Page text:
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“It Is Our Right”—Women In Afghanistan Protest For Education, Work And Security

It comes after the Taliban seized power in August.

In Afghanistan, women call out: “It is our right to have education, work and security.” 

The request is so simple in nature, yet devastatingly, this is not a guarantee as the country responds to the Taliban takeover of the country.

This week, the final plane evacuating US troops took flight, ending its two-decade presence in the country. At the same time, the Taliban continued to cement its seizure of Afghanistan.

But even if hope is dwindling, women keep fighting for their basic rights—and a group of around 50 women staged a protest this week with an empowering message: “We are not afraid, we are united.”

(Credit: Getty)

The protest, which took place in Herat, a city in west Afghanistan saw the women take to the streets with placards and chant for education, work and basic security. 

They ask for this because before the 20-year US and NATO presence in the country, women and girls were largely denied rights to receive education.

They were mostly unable to work.

Burquas were mandatory in public.

They were unable to leave their homes without a Mahram (male guardian).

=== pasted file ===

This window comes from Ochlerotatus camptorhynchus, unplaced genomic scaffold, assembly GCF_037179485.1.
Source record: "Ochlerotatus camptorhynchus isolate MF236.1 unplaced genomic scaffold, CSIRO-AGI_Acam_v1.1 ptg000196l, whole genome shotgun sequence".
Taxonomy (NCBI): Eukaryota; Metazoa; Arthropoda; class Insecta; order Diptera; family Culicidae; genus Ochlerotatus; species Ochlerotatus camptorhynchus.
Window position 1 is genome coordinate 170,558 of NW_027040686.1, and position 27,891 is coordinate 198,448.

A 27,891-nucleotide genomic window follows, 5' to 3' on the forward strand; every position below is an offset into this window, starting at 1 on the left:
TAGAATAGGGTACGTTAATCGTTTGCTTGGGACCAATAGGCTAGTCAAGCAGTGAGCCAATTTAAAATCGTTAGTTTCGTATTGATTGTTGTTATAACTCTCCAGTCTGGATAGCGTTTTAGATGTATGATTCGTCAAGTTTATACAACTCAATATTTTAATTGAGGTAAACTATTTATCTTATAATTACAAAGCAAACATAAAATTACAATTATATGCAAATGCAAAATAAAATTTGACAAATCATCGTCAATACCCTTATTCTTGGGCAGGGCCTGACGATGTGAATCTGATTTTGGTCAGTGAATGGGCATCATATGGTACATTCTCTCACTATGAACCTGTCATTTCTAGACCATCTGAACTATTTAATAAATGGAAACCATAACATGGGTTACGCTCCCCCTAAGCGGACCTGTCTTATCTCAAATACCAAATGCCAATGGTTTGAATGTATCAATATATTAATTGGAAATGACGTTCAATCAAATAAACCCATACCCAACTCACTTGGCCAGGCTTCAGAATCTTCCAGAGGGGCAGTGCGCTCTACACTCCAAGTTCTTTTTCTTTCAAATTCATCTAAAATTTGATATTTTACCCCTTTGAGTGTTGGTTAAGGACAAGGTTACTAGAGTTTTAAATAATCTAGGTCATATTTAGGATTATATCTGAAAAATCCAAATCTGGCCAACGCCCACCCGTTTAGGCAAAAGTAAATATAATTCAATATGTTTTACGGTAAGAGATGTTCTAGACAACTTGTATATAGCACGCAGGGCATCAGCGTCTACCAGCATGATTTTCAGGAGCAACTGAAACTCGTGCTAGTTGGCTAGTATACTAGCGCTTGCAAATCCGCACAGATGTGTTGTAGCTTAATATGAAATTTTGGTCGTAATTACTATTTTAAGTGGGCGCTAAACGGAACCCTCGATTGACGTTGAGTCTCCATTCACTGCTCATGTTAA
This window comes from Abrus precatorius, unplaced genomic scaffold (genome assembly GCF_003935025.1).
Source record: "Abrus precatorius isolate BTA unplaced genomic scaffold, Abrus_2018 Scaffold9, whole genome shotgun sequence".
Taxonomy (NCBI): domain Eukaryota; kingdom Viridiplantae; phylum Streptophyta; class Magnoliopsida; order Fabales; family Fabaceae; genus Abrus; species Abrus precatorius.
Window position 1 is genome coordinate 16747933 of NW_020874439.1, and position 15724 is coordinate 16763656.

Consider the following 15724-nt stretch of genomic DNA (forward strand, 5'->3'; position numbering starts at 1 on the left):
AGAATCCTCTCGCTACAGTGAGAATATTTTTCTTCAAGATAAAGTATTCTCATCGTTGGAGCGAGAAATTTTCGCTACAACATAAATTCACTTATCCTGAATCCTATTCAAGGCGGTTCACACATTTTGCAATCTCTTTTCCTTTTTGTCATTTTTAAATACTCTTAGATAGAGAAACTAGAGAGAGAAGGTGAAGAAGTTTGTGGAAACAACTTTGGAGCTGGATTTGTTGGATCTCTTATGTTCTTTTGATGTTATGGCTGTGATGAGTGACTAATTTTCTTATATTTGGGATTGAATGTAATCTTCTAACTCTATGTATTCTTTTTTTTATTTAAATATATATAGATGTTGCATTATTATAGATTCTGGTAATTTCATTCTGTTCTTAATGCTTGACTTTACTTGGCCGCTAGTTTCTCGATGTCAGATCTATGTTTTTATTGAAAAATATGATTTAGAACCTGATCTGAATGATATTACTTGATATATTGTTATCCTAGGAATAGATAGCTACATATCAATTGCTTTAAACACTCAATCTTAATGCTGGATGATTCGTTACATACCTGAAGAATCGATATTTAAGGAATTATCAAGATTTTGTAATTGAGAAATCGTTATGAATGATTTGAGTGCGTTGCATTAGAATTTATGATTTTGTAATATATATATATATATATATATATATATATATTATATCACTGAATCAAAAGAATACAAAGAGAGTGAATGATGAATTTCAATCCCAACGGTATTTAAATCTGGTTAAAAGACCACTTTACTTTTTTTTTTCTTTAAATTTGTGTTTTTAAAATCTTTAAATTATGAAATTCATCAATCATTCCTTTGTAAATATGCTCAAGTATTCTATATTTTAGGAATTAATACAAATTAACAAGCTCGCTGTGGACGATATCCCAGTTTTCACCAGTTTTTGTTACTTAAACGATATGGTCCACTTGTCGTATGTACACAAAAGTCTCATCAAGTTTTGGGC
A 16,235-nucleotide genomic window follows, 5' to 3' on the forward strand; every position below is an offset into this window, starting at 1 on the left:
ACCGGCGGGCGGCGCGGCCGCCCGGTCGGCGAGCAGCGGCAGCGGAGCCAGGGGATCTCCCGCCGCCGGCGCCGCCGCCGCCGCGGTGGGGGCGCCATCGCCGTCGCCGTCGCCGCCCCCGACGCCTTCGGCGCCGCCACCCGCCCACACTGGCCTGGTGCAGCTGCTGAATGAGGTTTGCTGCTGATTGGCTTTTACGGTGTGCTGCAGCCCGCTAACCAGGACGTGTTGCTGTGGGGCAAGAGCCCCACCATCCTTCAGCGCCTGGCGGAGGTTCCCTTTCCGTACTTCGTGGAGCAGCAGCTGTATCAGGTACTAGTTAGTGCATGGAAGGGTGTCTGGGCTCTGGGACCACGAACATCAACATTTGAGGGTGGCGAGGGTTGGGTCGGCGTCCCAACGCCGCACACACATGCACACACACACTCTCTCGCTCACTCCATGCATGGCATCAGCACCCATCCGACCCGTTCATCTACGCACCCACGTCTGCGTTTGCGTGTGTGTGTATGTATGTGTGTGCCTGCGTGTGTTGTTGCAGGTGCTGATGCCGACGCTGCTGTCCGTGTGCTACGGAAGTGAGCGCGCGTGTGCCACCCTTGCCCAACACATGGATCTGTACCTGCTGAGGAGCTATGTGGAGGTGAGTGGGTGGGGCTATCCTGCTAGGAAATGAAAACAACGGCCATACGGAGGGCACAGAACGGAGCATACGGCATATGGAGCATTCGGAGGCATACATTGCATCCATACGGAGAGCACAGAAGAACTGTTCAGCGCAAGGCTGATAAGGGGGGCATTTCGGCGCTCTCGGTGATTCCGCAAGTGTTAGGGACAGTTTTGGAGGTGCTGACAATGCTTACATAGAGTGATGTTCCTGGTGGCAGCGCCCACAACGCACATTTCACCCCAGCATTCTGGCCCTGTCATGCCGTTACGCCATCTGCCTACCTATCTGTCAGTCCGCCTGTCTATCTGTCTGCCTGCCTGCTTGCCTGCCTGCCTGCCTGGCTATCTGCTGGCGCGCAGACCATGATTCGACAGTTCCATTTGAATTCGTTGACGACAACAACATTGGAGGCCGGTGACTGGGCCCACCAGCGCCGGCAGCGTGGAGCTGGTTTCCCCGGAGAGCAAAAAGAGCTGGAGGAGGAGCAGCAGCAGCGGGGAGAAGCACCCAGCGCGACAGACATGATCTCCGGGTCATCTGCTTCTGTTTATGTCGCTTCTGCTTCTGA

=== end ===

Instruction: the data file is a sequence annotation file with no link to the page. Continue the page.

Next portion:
During the Taliban’s previous stint in power, even the idea of protesting was virtually unthinkable. 

That’s why this week’s protest is not only incredibly empowering, but also a reflection of the desparate situation the women and children of the country are in. 

Per AFP, women are willing to sacrifice some freedoms in order for their daughters to receive education. 

“We are even ready to wear burqas if they tell us, but we want the women to go to school and work,” one woman told the network. 

(Credit: Getty)

This time around, the Taliban have said their leadership will be “inclusive”, and they’ve also asserted that women will be able to work, though with the stipulation that it’s within the limits of Sharia law.

That said, widespread doubt about the validity of these pledges is rife.

“We don’t see any women in Taliban meetings and gatherings,” one protestor pointed out. 

Another sign simply read: “No government is stable without the support of women.”

Throughout the protest, watched by Taliban fighters, women continued: “Don’t be afraid, don’t be afraid. We are together.”

If you want to help the women (and civilians) in Afghanistan as they face the ongoing humanitarian crisis, visit our explainer here. Below, where you can donate. 

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